Life Lessons from My Dying Dad (part 2)

I was in my junior year of college when I became the dog-mom to my precious Yorkie, Benji. I remember when I brought Benji to show my parents, Dad seemed terribly disappointed. At the time, I was going through a slightly rebellious period where I thought nothing I could do would please my dad, who I so desperately wanted to please. I remember when he saw this puppy, he smiled at first, and then his smile disappeared. He told me that he hoped I wouldn’t get too attached. He said nothing else. It’s been nearly 20 years since that time, and I think I finally understand a little.

Indeed, I did get attached. I loved Benji dearly. When I lost him in a car accident in 2005, I cried over him as if a part of my own self had been lost. And the same happened when my other dog, Austin, succumbed to kidney failure in 2014. I cried more over these dogs than I did over the loss of both sets of my grandparents, more than I cried over the loss of my favorite uncle, my godmother, and more than I cried over the loss of some of my former students and friends who have been lost over the years. I even cried more over these dogs than I cried over the loss of two pregnancies. I mourn the loss, not of the dogs themselves, but the joy that they brought to my life, day in and day out, everyday of their short canine lives.

But Dad cried in a different way. His sadness was a different kind; it was the kind of sadness that comes from years of humble sorrow, regret, and repentance. In the last two years of Dad’s life, every time I saw him, he told me that he wished he had been a better father. Truth be told, I probably have had many days in my life that I wish he had been a better father also. But the greatest lessons Dad has ever taught me were a result of him NOT being a better dad. He taught me absolute forgiveness, that we are not defined by our past, and that even in our lowest moments, we are all connected by our common ability to love one another.

About a month before Dad passed away, he finally began “letting me in” to see some of what he feared and what he wanted to protect me from for as long as possible. He knew the overwhelming sadness I was going to feel over losing him. He knew the grief that was imminent for Mom, my brothers, his sisters, my cousins, his friends, and all he wanted to do was to protect any of us from feeling to enormity of the grief he knew all too well.  He protected us as long as possible, and in the final days, it was me, Mom, and my brothers who were trying to protect him from the pain that we knew was coming. We did all we could to help him comfortably transition out of this world and into his eternal home. We laughed, we joked, we played word games (those were his favorite!), and we loved one another.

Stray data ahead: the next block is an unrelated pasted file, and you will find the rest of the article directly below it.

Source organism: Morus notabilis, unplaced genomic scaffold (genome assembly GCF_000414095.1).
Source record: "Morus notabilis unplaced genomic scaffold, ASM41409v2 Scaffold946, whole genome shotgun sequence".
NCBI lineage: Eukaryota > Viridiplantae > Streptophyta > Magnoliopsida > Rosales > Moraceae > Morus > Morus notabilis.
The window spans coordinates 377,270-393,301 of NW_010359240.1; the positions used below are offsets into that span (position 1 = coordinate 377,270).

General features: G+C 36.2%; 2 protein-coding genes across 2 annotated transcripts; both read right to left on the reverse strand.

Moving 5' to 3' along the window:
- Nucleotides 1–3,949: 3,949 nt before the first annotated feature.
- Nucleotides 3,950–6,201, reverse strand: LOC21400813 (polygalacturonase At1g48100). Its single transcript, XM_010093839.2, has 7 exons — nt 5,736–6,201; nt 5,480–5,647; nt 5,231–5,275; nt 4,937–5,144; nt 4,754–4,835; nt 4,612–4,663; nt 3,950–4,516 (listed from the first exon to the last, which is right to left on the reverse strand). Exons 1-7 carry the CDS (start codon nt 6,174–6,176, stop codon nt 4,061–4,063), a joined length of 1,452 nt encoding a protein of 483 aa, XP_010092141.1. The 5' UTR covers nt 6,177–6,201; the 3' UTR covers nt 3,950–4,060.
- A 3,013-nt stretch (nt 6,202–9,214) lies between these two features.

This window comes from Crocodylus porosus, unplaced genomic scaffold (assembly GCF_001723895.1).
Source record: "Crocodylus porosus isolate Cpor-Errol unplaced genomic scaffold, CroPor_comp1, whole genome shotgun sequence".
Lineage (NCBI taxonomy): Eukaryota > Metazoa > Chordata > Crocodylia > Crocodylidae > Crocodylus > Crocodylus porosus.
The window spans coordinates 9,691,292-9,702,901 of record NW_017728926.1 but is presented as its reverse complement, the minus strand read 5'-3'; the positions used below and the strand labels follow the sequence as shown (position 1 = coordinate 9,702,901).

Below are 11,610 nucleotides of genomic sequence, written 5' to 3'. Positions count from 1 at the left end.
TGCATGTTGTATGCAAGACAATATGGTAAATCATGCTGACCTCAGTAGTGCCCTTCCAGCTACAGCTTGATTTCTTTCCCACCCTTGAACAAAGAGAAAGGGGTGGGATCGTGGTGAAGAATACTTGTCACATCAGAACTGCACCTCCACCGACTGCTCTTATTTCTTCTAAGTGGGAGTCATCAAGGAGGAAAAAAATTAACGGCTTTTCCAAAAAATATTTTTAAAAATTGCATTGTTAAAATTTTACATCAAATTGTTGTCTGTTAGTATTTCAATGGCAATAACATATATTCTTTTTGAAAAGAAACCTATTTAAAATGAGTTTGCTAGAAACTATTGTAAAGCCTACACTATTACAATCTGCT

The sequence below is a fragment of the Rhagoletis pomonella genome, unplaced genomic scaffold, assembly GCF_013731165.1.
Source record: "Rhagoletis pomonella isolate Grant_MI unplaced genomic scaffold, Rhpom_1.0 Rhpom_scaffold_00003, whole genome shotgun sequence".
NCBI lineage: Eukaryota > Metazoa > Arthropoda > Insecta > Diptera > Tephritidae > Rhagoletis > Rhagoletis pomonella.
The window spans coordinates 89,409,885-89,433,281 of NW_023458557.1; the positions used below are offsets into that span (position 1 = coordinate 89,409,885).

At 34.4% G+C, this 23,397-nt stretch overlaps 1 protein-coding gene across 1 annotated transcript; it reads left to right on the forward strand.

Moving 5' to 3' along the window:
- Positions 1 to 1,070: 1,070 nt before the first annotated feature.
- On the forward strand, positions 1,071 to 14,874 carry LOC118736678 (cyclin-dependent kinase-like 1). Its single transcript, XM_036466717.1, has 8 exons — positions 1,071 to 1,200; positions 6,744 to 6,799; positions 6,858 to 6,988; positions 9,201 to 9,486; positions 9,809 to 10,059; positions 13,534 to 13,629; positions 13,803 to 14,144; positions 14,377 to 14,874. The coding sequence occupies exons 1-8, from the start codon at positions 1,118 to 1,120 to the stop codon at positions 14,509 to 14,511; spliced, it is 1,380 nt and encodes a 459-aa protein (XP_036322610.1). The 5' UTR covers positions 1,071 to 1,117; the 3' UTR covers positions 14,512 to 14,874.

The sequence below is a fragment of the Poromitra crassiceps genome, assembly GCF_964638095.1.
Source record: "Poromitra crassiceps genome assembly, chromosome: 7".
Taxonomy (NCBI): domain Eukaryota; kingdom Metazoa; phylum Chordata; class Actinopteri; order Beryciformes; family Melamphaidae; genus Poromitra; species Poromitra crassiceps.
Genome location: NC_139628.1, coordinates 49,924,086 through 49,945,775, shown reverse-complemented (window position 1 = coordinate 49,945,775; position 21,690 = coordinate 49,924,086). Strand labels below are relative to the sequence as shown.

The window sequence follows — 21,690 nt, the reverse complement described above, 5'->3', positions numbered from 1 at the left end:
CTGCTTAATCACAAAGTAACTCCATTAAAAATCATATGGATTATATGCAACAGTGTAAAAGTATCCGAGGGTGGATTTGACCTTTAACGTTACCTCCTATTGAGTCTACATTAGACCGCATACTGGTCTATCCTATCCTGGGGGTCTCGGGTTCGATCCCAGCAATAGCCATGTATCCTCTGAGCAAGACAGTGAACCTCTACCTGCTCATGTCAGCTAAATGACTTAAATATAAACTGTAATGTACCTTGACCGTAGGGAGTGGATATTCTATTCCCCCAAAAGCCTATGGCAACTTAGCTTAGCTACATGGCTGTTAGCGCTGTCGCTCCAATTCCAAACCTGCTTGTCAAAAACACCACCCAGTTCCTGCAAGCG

Dad spent the first half of his life self-medicating his pain away in an alcoholic haze. The unspeakable things that happened to him in his childhood were out of his control, and he never received the life-giving counseling that he needed that could have saved him from his escape to alcohol. But he spent the second half of his life in the sober realization that life hurts. In his own pain, and through his own recovery, he became the life-giving counselor to other people that he himself never had until irreparable damage had already been done to many people who knew him and had tried to love him in his younger years. He lost many people who were close to him, I think beginning with his brother, Bobby, at a very young age. As an adult, Dad witnessed the loss of both of his parents, his brothers Franny and Charlie, and his sisters Helen and Marlene. As each one passed, he wished he had been a better son, brother, friend— and he tried not to think too hard on all of the clients who he counseled into sobriety who he then witnessed decay into relapse. Instead, he focused on those of us who were here with him, living, breathing, loving, and praying. — And laughing, finding pure joy in each other’s company.

I understand now that the sadness is never going to go away. But my focus is on the wrong thing– I am not sad and crying because Dad is gone. Truly, I know I will see him again someday. I am crying over the loss of the joyous moments he brought to my life. He could make my children laugh like no one else we’ve ever known. He could make my sweet, petite, Italian mother turn into a fierce fortress instantly. He gave her strength that I don’t think she knew she had. He could make me think in ways that no one else ever did. And he made all of us wonder about things that no one else cared about… like, how many clouds are there in the sky today? — Will those birds get the nest built before the storm comes?

Dad could not protect us forever from the pain of loss, but he absolutely taught us the joy of love. ~ “Above all, love each other deeply, because love covers over a multitude of sins”~1 Peter 4:8


One thought on “Life Lessons from My Dying Dad (part 2)

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